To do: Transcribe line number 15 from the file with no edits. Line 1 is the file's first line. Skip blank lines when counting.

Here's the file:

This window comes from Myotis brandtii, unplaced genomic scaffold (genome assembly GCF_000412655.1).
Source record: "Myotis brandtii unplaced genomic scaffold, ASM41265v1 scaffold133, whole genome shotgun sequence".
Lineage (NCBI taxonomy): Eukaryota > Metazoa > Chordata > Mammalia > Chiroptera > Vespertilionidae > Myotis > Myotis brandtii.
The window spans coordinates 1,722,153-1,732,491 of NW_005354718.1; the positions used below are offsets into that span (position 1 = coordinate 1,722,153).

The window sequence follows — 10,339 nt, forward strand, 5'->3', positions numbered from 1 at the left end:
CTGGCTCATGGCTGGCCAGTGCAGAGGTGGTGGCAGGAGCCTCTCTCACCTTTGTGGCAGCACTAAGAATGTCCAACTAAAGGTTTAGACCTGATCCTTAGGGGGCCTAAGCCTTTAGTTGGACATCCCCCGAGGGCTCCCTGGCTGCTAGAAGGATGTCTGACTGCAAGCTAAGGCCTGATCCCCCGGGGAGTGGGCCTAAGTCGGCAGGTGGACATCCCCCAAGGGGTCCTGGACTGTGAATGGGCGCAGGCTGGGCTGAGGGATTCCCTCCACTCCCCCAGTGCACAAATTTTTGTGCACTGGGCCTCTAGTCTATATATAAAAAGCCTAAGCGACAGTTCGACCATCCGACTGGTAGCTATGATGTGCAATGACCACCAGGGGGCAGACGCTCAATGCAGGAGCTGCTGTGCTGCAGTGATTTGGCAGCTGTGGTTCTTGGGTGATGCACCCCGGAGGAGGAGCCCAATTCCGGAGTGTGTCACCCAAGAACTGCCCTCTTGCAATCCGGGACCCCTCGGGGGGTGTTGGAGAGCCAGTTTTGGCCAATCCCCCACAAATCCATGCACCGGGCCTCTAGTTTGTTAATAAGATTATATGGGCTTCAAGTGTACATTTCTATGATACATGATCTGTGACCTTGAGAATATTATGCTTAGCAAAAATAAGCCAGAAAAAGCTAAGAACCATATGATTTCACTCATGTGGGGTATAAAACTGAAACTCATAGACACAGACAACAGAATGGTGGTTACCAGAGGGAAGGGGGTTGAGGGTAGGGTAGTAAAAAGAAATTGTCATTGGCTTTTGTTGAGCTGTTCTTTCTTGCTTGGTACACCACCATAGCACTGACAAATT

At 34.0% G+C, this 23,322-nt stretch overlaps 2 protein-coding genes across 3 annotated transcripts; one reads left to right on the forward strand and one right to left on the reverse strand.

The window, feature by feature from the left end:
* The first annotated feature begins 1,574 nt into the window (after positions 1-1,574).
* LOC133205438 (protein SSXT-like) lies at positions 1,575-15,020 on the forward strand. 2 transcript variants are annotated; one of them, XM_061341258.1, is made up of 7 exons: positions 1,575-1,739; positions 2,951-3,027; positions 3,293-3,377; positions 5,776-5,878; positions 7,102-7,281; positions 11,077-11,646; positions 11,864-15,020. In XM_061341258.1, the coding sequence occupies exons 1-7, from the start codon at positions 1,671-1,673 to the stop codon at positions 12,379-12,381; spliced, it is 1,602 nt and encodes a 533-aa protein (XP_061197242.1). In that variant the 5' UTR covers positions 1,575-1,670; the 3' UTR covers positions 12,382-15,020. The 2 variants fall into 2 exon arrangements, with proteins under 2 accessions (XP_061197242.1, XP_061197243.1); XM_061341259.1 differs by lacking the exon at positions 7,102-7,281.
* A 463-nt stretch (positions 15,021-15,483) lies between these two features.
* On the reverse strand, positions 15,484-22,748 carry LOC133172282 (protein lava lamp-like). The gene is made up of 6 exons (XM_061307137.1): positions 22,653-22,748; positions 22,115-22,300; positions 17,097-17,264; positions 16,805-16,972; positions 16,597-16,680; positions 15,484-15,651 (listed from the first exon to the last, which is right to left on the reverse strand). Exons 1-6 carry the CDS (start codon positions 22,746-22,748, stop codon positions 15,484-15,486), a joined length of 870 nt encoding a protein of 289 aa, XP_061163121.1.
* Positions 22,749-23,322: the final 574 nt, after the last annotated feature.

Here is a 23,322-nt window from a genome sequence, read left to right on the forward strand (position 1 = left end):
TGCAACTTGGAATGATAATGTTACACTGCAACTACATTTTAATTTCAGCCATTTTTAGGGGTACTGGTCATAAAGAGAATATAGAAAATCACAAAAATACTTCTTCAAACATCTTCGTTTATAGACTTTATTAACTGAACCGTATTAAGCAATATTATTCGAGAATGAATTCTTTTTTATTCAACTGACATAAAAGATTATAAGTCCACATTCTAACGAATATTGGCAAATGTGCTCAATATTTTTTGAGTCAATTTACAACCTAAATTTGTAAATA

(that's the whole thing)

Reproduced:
TGCAACTTGGAATGATAATGTTACACTGCAACTACATTTTAATTTCAGCCATTTTTAGGGGTACTGGTCATAAAGAGAATATAGAAAATCACAAAAATACTTCTTCAAACATCTTCGTTTATAGACTTTATTAACTGAACCGTATTAAGCAATATTATTCGAGAATGAATTCTTTTTTATTCAACTGACATAAAAGATTATAAGTCCACATTCTAACGAATATTGGCAAATGTGCTCAATATTTTTTGAGTCAATTTACAACCTAAATTTGTAAATA